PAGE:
Comparison of conditioned c-fos responses with the acute withdrawal effects
Quantification of c-fos mRNA levels (Table 2) showed that acute withdrawal modified c-fos expression in a large set of structures that is in total agreement with Frenois et al. (2002) but that reexposure to withdrawal-paired environmental stimuli induced c-fos expression variations only in a subset of these many areas, which is composed of specific interconnected limbic structures (extended amygdala, BLA, hippocampus, and VTA) and the LC and PVH. Thus, the changes in the activity of these brain sites (generated by conditioned stimuli), which represent specifically the retrieval of an emotional aversive state previously associated with morphine withdrawal, can be dissociated from the acute withdrawal effect.
In most structures analyzed, the conditioned c-fos responses were globally lower than the acute withdrawal effects (Table 2). However, particular patterns were found in the amygdala and VTA. In the amygdala, reexposure to withdrawal-paired stimuli induced c-fos expression in the BLA (+75% for ENV+/cs+, +65% for ENV+/cs-) but inhibited it in the central amygdala (CeA) (-41% for ENV+/cs+, -38% for ENV+/cs-). Note that the results were identical between the ENV+/cs+ and ENV+/cs- groups when quantifying separately the lateral part and the basal part of the BLA complex (data not shown). Conversely, acute withdrawal strongly increased c-fos mRNA expression in the CeA (+464%) but decreased it in the BLA (-28%). Together, these data show a double dissociation between the CeA and BLA in c-fos expression (Fig. 1). In the VTA, c-fos mRNA was strongly increased, and strikingly, to a similar extent after acute withdrawal (+261%) and reexposure to withdrawal-paired stimuli (+253% for ENV+/cs+, +273% for ENV+/cs-).
Specific opposite c-fos responses within the amygdala
The BLA mainly contains glutamate output neurons (GAD-) together with GABA interneurons (GAD+), and the CeA contains only GAD+ neurons. Because a double dissociation was found in the BLA and CeA (Table 2, Fig. 1), a phenotypic analysis was performed to characterize the neuronal populations involved to better understand the cellular events underlying these processes. Double-labeling showed that acute withdrawal decreased the density of c-fos+/GAD- neurons (-67%) (Figs. 2A, 3A,B), whereas reexposure to withdrawal-paired stimuli increased it (+95% for ENV+/cs+, +67% for ENV+/cs-) (Figs. 2B, 3C,D), with no significant effect on the density of c-fos+/GAD+ neurons. In the CeA, we showed a +1229% increase in c-fos+/GAD+ neurons after acute withdrawal (Fig. 2C), and, in contrast, reexposure to withdrawal-paired stimuli significantly decreased the number of c-fos+/GAD+ neurons versus ENV- rats (-25% for ENV+/cs+, -24% for ENV+/cs-) (Fig. 2D).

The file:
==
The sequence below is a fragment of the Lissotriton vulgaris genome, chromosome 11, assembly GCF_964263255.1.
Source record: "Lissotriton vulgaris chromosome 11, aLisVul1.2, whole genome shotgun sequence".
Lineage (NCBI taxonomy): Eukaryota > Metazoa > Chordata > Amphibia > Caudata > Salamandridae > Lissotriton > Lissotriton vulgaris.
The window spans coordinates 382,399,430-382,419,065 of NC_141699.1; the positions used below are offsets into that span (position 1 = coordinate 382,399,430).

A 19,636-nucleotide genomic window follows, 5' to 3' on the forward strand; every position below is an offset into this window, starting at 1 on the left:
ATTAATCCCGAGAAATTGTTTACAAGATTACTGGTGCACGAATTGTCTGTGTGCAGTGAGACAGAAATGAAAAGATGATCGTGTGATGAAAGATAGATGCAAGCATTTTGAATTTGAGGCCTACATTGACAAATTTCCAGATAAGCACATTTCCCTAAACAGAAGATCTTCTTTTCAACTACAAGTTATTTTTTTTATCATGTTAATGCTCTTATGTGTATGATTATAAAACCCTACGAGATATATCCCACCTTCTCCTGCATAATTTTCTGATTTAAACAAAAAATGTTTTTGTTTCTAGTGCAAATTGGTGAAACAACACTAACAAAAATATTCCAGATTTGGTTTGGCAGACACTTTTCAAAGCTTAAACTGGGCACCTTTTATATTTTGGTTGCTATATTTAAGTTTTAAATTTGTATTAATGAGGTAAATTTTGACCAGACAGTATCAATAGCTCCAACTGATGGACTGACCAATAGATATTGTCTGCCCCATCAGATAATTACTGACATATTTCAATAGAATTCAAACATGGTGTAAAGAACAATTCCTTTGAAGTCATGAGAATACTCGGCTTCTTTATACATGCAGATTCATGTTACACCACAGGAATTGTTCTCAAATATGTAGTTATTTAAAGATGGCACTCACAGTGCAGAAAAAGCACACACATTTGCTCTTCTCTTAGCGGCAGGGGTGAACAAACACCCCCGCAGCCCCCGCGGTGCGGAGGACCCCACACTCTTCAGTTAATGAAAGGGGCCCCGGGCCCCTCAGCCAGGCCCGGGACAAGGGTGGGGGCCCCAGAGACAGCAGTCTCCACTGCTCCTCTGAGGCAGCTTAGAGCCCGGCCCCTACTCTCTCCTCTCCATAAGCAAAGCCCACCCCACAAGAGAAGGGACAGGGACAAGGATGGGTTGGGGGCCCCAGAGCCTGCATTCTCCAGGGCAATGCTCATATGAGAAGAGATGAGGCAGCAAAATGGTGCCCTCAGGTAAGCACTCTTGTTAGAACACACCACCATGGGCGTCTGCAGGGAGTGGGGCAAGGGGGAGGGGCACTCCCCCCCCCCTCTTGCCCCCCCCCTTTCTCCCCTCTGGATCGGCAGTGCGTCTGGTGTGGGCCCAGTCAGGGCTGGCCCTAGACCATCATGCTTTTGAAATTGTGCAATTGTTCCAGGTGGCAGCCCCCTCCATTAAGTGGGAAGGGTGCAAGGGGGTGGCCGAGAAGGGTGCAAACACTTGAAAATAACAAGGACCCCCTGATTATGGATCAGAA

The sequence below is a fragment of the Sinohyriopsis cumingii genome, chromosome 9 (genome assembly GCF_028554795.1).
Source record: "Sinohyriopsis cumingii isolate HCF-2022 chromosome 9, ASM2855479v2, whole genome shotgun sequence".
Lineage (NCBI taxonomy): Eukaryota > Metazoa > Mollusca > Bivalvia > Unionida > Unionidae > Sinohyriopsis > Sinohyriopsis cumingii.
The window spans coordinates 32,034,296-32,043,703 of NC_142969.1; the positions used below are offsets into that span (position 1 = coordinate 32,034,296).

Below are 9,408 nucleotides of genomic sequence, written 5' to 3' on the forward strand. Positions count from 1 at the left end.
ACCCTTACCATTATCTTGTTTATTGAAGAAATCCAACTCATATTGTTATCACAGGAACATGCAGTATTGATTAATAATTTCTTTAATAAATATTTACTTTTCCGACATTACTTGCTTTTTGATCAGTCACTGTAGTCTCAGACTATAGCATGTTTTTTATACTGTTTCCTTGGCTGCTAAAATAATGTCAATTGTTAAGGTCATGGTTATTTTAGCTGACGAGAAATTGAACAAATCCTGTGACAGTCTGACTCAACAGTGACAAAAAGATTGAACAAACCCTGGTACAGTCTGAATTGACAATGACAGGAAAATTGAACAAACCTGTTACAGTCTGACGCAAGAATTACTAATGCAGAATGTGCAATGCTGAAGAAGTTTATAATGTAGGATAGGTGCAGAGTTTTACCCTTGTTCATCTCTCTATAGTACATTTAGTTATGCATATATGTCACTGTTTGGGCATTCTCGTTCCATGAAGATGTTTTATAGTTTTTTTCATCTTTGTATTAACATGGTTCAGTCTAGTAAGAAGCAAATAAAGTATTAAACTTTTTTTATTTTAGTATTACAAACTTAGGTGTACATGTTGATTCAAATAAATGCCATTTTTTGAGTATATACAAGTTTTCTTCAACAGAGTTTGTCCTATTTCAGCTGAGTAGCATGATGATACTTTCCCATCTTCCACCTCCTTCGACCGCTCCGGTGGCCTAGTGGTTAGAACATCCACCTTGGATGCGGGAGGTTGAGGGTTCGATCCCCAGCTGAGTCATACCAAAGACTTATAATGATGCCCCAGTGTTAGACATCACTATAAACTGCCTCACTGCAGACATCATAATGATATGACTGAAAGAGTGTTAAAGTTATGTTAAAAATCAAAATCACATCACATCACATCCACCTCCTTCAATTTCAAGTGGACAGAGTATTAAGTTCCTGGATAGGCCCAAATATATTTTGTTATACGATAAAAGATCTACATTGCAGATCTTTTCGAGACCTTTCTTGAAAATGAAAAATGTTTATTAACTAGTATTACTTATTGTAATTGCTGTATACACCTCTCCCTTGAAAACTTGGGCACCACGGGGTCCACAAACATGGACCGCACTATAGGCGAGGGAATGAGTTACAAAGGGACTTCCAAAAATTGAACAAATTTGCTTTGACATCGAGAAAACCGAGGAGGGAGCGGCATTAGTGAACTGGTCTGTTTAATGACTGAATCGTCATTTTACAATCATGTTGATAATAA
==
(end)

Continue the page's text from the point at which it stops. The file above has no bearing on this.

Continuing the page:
A subpopulation of BLA output neurons is activated by acute opiate withdrawal
In the BLA, despite a global decrease in the number of c-fos+ neurons after acute withdrawal, we noticed that the remaining labeled neurons expressed very high c-fos mRNA levels (Fig. 3A,B). Thus, grain densities were measured in c-fos+ neurons for the Nal120 and Sal groups, and frequency distributions for c-fos+/GAD- (Fig. 4A) and c-fos+/GAD+ (Fig. 4B) were plotted. In the Sal group, 562 GAD- neurons exhibited c-fos labeling (Fig. 4A, light histogram), whereas only 231 GAD- neurons were labeled after acute withdrawal (Fig. 4A, dark histogram). However, the median of grain density in the remaining labeled neurons (Fig. 4A, inset) was increased (39.6 vs 14.6 in the Sal group). This indicates that within the BLA GAD- neurons, a subpopulation is activated by withdrawal in terms of c-fos mRNA, whereas another is inhibited. The number of c-fos+/GAD+ neurons (Fig. 4B) was not significantly altered in any situation (n = 109 for the Nal120 group vs n = 87 for the Sal group), but the median of grain density (Fig. 4B, inset) was also increased after acute withdrawal to reach 49.9 versus 13.6 in the Sal group, indicating a global increase in the activity of this cell population.
c-fos responses in phenotypic identified neurons of the VTA
Double-labeling showed that acute withdrawal (Fig. 2E) increased the density of c-fos+/TH+ (+325%) as well as c-fos+/TH- (+544%) neurons. These data were confirmed by c-fos/GAD67 mRNA double labeling, showing that c-fos+/GAD+ neurons matched c-fos+/TH- neurons (data not shown). Reexposure to withdrawal-paired stimuli (Fig. 2F) also induced c-fos expression in both TH+ (+309% for ENV+/cs+, +315% for ENV+/cs-) and TH- (+265% for ENV+/cs+, +296% for ENV+/cs-) neurons. If we consider the total number of c-fos+ neurons in each group, ∼50% were TH+ and 50% were TH- (Fig. 2E,F). However, in the VTA, the density of dopamine (DA) neurons (TH+) is an average 4.5-fold higher than the number of GABA (GAD+) neurons (mean ± SEM: 373 ± 10 per mm2 for TH+ and 83 ± 3 per mm2 for GAD+ overall). Thus, our data showed that most GAD+ neurons expressed c-fos after both acute withdrawal (80 ± 8% for Nal120) and reexposure to withdrawal-paired stimuli (65 ± 9% for ENV+/cs+, 67 ± 8% for ENV+/cs-). In addition, we clearly demonstrated here that a small but significant proportion of the TH+ population showed c-fos mRNA inductions both in the acute (13 ± 2% for Nal120) and conditioned (14 ± 2% for ENV+/cs+, 13 ± 2% for ENV+/cs-) situations.
Dissociations in the neural pathways mediating withdrawal memories and acute withdrawal